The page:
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I noticed that most sites send the passwords as plain text over HTTPS to the server. Is there any advantage if instead of that I sent the hash of the password to the server? Would it be more secure?

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How is a question about building a secure website not a programming question? – Eli Aug 2 '10 at 20:00
This is a solid software systems architecture question. Please do not close. – Paul Sasik Aug 2 '10 at 20:03
This is a programming question that belongs on StackOverflow. Network security is often a critical aspect of commercial software programming. – yfeldblum Aug 2 '10 at 20:14
@Jader Dias: I know you didn't ask this, but it wouldn't make any more secure if you hash it, THEN send it over https. In fact, it might make it less secure, since you exposes your salt. Also, (talking out my back-side here), the mixing of algorithms might cause more hash collisions, and make it more hackable. – Merlyn Morgan-Graham Aug 2 '10 at 20:26
@Merlyn "hash collisions" good point! – Jader Dias Aug 3 '10 at 11:46

9 Answers 9

up vote 15 down vote accepted

Since it's over HTTPS, it's definitely just fine to send the password without hashing (over HTTPS it's not plaintext). Furthermore, if your application is depending on HTTPS to keep it's content secure, then it's useless to hash the password before sending it over HTTPS (i.e. if an attacker can unencrypt the data on the wire, you're screwed anyways)

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This shouldn't be a problem. If the client is using a proxy, then all the proxy will see is the HTTPS encrypted data. If you're talking about a man-in-the-middle attack, a properly configured certificate should prevent this. – carnold Aug 2 '10 at 20:03
@Jader: No amount of fiddling with the data will stop a MITM attack, since it can just relay whatever comes to it. It doesn't matter whether you're transmitting a password or hash. That's a completely different matter. – David Thornley Aug 2 '10 at 20:10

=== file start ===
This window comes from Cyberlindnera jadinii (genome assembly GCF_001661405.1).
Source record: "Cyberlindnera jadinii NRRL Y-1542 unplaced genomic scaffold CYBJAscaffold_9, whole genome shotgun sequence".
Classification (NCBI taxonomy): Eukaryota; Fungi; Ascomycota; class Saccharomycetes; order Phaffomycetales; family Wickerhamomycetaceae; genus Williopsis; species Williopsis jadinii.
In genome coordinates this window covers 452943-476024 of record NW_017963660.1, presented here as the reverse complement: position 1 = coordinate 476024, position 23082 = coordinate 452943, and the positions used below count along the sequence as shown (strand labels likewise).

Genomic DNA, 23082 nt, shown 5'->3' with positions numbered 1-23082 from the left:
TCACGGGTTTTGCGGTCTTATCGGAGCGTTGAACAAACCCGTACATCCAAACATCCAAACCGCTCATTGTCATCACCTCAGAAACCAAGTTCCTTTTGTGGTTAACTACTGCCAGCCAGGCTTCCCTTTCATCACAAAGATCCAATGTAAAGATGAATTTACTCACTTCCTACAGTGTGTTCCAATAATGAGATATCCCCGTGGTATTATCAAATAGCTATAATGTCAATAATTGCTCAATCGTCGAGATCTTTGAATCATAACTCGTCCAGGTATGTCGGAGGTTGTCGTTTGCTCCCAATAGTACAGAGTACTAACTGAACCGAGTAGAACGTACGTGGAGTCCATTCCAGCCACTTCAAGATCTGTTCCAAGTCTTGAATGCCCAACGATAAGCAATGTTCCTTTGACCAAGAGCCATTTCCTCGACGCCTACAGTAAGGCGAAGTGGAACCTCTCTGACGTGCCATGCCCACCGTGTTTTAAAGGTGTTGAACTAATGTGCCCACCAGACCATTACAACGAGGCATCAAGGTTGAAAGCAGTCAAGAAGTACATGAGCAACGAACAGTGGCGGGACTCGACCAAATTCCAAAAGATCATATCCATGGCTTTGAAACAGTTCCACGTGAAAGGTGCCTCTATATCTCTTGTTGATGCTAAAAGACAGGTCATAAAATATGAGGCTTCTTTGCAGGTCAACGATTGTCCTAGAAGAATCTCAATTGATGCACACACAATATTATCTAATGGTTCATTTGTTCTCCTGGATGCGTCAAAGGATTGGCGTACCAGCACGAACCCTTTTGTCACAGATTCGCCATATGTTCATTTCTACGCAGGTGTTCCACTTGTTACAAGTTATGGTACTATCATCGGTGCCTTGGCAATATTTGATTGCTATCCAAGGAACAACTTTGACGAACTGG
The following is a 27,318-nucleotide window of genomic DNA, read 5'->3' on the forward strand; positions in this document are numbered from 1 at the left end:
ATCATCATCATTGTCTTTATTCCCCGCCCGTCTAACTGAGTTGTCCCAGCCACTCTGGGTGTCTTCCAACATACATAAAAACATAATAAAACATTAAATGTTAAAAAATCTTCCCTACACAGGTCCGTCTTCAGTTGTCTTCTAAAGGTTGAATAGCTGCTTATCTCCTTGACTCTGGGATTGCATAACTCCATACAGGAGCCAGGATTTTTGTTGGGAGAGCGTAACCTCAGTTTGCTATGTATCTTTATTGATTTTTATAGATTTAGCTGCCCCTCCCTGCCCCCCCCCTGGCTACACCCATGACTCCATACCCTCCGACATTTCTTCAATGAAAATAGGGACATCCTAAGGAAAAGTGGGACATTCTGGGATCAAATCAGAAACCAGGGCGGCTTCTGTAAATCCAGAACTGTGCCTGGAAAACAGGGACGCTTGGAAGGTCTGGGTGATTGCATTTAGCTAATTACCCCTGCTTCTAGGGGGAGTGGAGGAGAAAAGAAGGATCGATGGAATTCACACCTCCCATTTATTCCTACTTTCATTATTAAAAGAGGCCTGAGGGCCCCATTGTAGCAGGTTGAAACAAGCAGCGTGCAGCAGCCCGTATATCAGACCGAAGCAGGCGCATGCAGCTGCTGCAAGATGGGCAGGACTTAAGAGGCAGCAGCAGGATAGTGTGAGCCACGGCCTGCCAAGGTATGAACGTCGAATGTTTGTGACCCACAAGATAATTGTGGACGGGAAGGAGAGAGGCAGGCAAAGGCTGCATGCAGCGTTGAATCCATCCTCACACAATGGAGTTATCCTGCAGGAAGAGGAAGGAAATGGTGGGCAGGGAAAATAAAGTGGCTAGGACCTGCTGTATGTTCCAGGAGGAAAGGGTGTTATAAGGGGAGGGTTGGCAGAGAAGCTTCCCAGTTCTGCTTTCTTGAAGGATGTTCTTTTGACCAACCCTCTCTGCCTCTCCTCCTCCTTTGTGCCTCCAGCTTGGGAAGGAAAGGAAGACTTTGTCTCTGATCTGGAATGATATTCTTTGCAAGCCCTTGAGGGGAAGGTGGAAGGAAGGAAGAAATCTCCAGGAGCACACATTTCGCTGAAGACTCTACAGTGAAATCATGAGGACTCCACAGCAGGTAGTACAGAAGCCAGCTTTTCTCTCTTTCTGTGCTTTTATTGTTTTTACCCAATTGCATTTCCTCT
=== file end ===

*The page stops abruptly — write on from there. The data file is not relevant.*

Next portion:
The purpose of SSL (HTTPS = HTTP over SSL) is to thwart MITM. – yfeldblum Aug 2 '10 at 20:20
@carnold - MINTM - What about redirecting to http? Would most people notice? sslstrip - – nate c Aug 2 '10 at 20:38
@Jader Dias your trying to stop a problem that doesn't exist. HTTPS stops this problem, a client side hash does not add any amount of security. The client can never be trusted. – rook Aug 2 '10 at 22:40

This is an old question, but I felt the need to provide my opinion on this important matter. There is so much misinformation here

The OP never mentioned sending the password in clear over HTTP - only HTTPS, yet many seem to be responding to the question of sending a password over HTTP for some reason. That said:

I believe passwords should never be retained (let alone transmitted) in plain text. That means not kept on disk, or even in memory.

People responding here seem to think HTTPS is a silver bullet, which it is not. It certainly helps greatly however, and should be used in any authenticated session.

There is really no need to know what an original password is. All that is required is a reliable way to generate (and reliably re-generate) an authentication "key" based on the original text chosen by the user. In an ideal world this text should immediately generate a "key" by hashing it using irreversible salt. This salt should be unique to the user credential being generated. This "key" will be what your systems use as a password. This way if your systems ever get compromised in the future, these credentials will only ever be useful against your own organisation, and nowhere else where the user has been lazy and used the same password.

So we have a key. Now we need to clean up any trace of the password on the clients device.

Next we need to get that key to your systems. You should never transmit a key or password "in the clear". Not even over HTTPS. HTTPS is not impenetrable. In fact, many organisations can become a trusted MITM - not from an attack perspective, but to perform inspections on the traffic to implement their own security policies. This weakens HTTPS, and it is not the only way it happens (such as redirects to HTTP MITM attacks for example). Never assume it is secure.